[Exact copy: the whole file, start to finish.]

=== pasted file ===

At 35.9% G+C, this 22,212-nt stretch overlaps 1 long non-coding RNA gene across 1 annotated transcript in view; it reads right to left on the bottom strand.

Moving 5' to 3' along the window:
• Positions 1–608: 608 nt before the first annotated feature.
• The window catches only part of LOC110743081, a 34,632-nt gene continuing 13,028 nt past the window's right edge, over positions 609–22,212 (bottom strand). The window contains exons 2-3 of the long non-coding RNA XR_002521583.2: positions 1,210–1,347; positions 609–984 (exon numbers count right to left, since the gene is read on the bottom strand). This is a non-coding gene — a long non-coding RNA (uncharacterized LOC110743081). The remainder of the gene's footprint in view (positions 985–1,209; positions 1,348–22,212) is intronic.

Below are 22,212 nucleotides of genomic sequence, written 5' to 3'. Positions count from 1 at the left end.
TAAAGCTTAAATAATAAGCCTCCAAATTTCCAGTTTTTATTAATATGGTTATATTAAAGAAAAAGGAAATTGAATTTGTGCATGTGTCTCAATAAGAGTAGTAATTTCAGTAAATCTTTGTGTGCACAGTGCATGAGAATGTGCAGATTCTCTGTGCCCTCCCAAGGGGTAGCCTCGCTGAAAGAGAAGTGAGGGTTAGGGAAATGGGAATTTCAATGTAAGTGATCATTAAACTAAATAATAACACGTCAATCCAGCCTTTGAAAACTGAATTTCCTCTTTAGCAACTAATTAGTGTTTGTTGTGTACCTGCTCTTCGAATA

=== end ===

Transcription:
At 35.9% G+C, this 22,212-nt stretch overlaps 1 long non-coding RNA gene across 1 annotated transcript in view; it reads right to left on the bottom strand.

Moving 5' to 3' along the window:
• Positions 1–608: 608 nt before the first annotated feature.
• The window catches only part of LOC110743081, a 34,632-nt gene continuing 13,028 nt past the window's right edge, over positions 609–22,212 (bottom strand). The window contains exons 2-3 of the long non-coding RNA XR_002521583.2: positions 1,210–1,347; positions 609–984 (exon numbers count right to left, since the gene is read on the bottom strand). This is a non-coding gene — a long non-coding RNA (uncharacterized LOC110743081). The remainder of the gene's footprint in view (positions 985–1,209; positions 1,348–22,212) is intronic.

Below are 22,212 nucleotides of genomic sequence, written 5' to 3'. Positions count from 1 at the left end.
TAAAGCTTAAATAATAAGCCTCCAAATTTCCAGTTTTTATTAATATGGTTATATTAAAGAAAAAGGAAATTGAATTTGTGCATGTGTCTCAATAAGAGTAGTAATTTCAGTAAATCTTTGTGTGCACAGTGCATGAGAATGTGCAGATTCTCTGTGCCCTCCCAAGGGGTAGCCTCGCTGAAAGAGAAGTGAGGGTTAGGGAAATGGGAATTTCAATGTAAGTGATCATTAAACTAAATAATAACACGTCAATCCAGCCTTTGAAAACTGAATTTCCTCTTTAGCAACTAATTAGTGTTTGTTGTGTACCTGCTCTTCGAATA